Whole Leaf Tobacco

US Solar Eclipse 21 Aug 2017 -- How Does Tobacco Behave?

deluxestogie

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Everyone in North America will experience a solar eclipse on Monday, 21 August 2017. For some, it will be total. For most, the eclipse will be partial.

If you will be at home (where the tobacco heart is) during the eclipse, and the weather is camera friendly, take at least 4 plant-height photos of your tobacco:
  1. moments before the eclipse begins
  2. at the maximum
  3. moments after the eclipse ends
  4. 1 hour after the eclipse ends
I'm not asking for photos of the eclipse. The pros will post a ton of them. But photos of your tobacco. Pics of kids, grandkids and pets optional.

Look at an eclipse map on-line, and determine the appropriate times in advance. [http://www.eclipse2017.org/xavier_redirect.htm] Also, note the percentage of eclipse in your location (e.g. 92%). [If your tobacco will be in totality, the photos will be extra special.] Then POST THEM TO THIS THREAD.

For example, deluxestogie's eclipse data:
  • For my tobacco, the % obscuration of the sun will be about 92%.
  • start time of partial eclipse: 1:11 pm EDT
  • time of maximum: 2:39 pm EDT
  • end time of partial eclipse: 4:01 pm EDT
If you have a notion to look directly at the eclipse, be sure to have suitable eye protection. (You'll never catch another flea beetle, if you're blind.)

What do I expect?
Most of us are familiar with the "praying hands" leaf posture that tobacco may assume at sunset, and maintain during the night. Since I believe that this is entirely a response to light-induced alterations in leaf evaporative water loss, I expect the eclipse to start those plants a praying.

  • How quickly do they begin to pray?
  • How complete is the response?
  • How long does the response last after the eclipse is over?
  • Do confused Manduca sexta hornworm moths come out at mid day?
So, if you are curious, take some photos, and post them here. If we can gather data from a fair number of members, then we should be able to make some definitive conclusions.

Or, we can wait a few more decades, and catch it next time.

Bob
 
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BigBonner

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I should be in the 93% area . If I can get my plot watcher deer camera working I could set it to time lapse . That camera may not take a good picture if the light gets low .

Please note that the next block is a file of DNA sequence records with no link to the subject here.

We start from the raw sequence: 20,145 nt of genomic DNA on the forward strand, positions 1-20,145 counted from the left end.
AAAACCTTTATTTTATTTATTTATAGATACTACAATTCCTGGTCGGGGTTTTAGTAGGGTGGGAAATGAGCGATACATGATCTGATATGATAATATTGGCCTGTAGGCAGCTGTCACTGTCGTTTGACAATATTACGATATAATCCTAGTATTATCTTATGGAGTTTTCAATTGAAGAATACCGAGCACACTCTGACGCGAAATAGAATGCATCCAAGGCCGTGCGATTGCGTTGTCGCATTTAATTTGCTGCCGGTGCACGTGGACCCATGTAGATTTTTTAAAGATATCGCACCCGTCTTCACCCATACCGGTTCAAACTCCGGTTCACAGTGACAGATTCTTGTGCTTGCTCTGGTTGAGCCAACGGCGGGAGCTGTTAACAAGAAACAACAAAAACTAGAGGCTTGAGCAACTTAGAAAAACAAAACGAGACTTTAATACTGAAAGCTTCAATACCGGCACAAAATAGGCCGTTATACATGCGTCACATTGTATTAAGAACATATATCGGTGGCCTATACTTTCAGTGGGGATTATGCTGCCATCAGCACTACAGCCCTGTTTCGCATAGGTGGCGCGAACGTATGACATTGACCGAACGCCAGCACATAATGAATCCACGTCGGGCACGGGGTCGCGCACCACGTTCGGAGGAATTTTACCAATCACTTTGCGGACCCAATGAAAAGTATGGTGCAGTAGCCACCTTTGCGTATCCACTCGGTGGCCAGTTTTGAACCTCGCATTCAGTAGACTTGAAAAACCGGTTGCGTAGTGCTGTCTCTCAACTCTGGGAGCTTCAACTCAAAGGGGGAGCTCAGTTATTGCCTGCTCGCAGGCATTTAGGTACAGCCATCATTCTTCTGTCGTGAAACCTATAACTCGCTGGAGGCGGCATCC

OldDinosaurWesH

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Bob:

According to my local newspaper we will be in the 97% totality area. The total eclipse area is about 150 miles south. Burns, Oregon would be the closest to me. Burns is the high desert at about 4,200 feet and is a bleak place filled with sagebrush, jackrabbits, antelope, and the occasional Rattlesnake. If you are into the desert landscape or interested in Geology, the Burns area is quite interesting. If you are just passing through...not so much, Glass Butte is 40 miles west, and you can collect all the Obsidian you could ever want just laying around on the ground. Most of eastern Oregon is part of the Great Basin, which is centered around The Great Salt Lake. I'm sure every campground and motel room for many miles around will be packed with people.

This is an intriguing idea. I'll see if I can't set up my tripod and participate.

The last time we had a total eclipse in my area was in 1979 or 1980, I don't remember exactly. It was cloudy that day. All I remember was that it got dark for a few minutes, and then it was light again. I was in college then, and didn't have a whole lot of time for eclipse watching anyway.

I stand corrected, the website referenced above says I'll be in the 95.456% totality area and that Burns is south of the totality belt.

Wes H.
 
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SmokesAhoy

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I've seen a few thanks to coincidentally living in the right places at the right times, but this will be my kids first so were going to make it special. Unfortunately I think we're only 60% if I read it right so they won't get the full show but maybe they'll make the next full one extra special with their kids.
 

Jitterbugdude

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I won't have time to photograph the tobacco plants. I will be studying the sun as I believe when the moon obscures it we will able to see the aliens ships that have been hiding in the glare of the sun.. studying us...:rolleyes:
 

DIY Pete

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I won't have time to photograph the tobacco plants. I will be studying the sun as I believe when the moon obscures it we will able to see the aliens ships that have been hiding in the glare of the sun.. studying us...:rolleyes:
Don't waste your time looking for the ship they had it repainted black just for this occasion.:)

I am traveling for the eclipse. Driving around 5 hours to a spot that puts me right in the center of totality. If the weather cooperates I will be in the dark for 2 minutes and 36 seconds. This is a bucket list item for me so fingers are crossed. As a side note. I have friends in Jackson WY. and so many people are coming into town for the eclipse that folks are renting out space in their yards for people to tent camp. They are charging 300 to 400 for a spot to put up your tent, dry camp with no water or power. Insane.

Pete
 

deluxestogie

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Cheap Pin-hole Projector Eclipse Viewer

So, you were a lazy slug, and never bothered to get some eclipse glasses. What to do?


This is not projecting an image of the hole, but a focused image of the sun's shape.

For a manageable focal length (the distance between the pinhole and the viewing surface), the pinhole should have a diameter of between ~0.5mm and ~1.0mm. (250 mm is 1/4 of a meter; 1000mm is 1 meter)
Focal length mmPinhole diam. mm
2500.577
5000.816
10001.155

Plan B is to just make a tiny hole, then fiddle with the distance between it and the viewing surface, until it comes into sharp focus. [Indoors, at night, you can play with this by bringing the image of a light bulb into focus. Sun, light bulb--same thing.]